"A religion, that is, a true religion, must consist of ideas and facts both; not of ideas alone without facts, for then it would be mere Philosophy;Mnor of facts alone without ideas, of which those facts are symbols, or out of which they arise, or upon which they are grounded: for then it would be mere History."
"It is a commonplace that all religion expresses itself in mythological or metaphorical terms; it says one thing and means another; it uses imagery to convey truth. But the crucial fact about religion is not that it is metaphor, but that it is unconscious metaphor. No one can express any thought without using metaphors, but this does not reduce all philosophy and science to religion, because the scientist knows that his metaphors are merely metaphors and that the truth is something other than the imagery by which it is expressed, whereas in religion the truth and the imagery are identified. To repeat the Creed as a religious act it is necessary not to add "All this I believe in a symbolical or figurative sense": to make that addition is to convert religion into philosophy."
"Art has no cosmology, it gives us no view of the universe; every distinct work of art gives us a little cosmology of its own, and no ingenuity will combine all these into a single whole. But religion is essentially cosmological, though its cosmology is always an imaginative cosmology. Any given religious experience can be fitted by this cosmology into the scheme of the whole, and labeled as an ascent into the third heaven, a temptation of the devil, and so forth. Hence religion is social, as art can never be. The sociability of artists is a paradoxical and precarious thing, and ceases the instant they begin their actual artistic work. But the sociability of religion is part of its fundamental nature. The life of religion is always the life of a church."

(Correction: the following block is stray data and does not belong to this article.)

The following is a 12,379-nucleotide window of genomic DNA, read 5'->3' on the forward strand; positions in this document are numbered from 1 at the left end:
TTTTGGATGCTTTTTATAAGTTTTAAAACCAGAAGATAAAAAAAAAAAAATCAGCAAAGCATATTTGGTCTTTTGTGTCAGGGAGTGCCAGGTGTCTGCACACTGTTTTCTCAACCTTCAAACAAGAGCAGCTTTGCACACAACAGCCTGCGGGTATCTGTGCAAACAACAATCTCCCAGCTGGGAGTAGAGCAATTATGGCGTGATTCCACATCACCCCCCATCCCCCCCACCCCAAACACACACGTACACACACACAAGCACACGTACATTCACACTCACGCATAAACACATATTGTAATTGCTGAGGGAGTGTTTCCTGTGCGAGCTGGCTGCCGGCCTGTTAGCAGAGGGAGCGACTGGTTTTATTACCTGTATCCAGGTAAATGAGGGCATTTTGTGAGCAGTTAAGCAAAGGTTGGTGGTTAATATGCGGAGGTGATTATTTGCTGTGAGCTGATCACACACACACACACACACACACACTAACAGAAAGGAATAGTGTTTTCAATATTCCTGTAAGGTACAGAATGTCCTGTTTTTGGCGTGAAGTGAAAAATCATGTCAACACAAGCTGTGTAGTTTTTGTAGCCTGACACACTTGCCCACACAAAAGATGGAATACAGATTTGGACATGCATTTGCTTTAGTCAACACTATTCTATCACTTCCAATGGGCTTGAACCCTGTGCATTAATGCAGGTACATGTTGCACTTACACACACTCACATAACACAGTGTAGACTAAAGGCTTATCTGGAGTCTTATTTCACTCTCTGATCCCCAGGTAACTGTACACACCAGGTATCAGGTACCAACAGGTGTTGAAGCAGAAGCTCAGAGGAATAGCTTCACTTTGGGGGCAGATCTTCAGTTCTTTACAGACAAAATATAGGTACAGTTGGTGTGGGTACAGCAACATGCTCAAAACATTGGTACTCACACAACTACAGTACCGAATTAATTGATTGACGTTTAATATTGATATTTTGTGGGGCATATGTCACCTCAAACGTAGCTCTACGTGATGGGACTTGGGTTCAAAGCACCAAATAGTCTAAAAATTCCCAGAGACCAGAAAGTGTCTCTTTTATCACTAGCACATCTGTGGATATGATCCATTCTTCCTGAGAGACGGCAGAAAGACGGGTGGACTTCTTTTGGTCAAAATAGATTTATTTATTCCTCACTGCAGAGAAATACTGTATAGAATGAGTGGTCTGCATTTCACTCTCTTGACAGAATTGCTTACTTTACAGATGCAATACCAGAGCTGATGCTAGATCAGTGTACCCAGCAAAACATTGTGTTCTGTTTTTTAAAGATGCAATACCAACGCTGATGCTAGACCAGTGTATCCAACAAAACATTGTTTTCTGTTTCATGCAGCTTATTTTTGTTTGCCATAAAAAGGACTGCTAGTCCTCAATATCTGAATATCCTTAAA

"Magic is the envelopment and coercion of the objective world by the ego; it is a dynamic subjectivism. Religion is the coercion of the ego by gods and spirits who are objectively conceived beings in control of nature and man."
"There are no lower or higher or median moralities. There is only one morality, and it is precisely the one that was given to us during the time of Jesus Christ and that stops me, you and Barantsevich from stealing, offending others, lying etc."
"We think of religion as the symbolic expression of our highest moral ideals; we think of magic as a crude aggregate of superstitions. Religious belief seems to become mere superstitious credulity if we admit any relationship with magic. On the other hand our anthropological and ethnographical material makes it extremely difficult to separate the two fields."
"The blood of Abraham, God's father of the chosen, still flows in the veins of Arab, Jew, and Christian, and too much of it has been spilled in grasping for the inheritance of the revered patriarch in the Middle East. The spilled blood in the Holy Land still cries out to God--an anguished cry for peace."
"When, as a child, I first opened my eyes on a Sunday-morning, a feeling of dismal anicipation, which began at least on the Friday, culminated. I knew what was before me, and my wish, if not my word, was "Would God it were evening!" It was no day of rest, but a day of texts, of catechisms (Watts'), of tracts about converted swearers, godly charwomen, and edifying deaths of sinners saved.... There was but one rosy spot, in the distance, all that day: and that was "bed-time," which never could come too early!"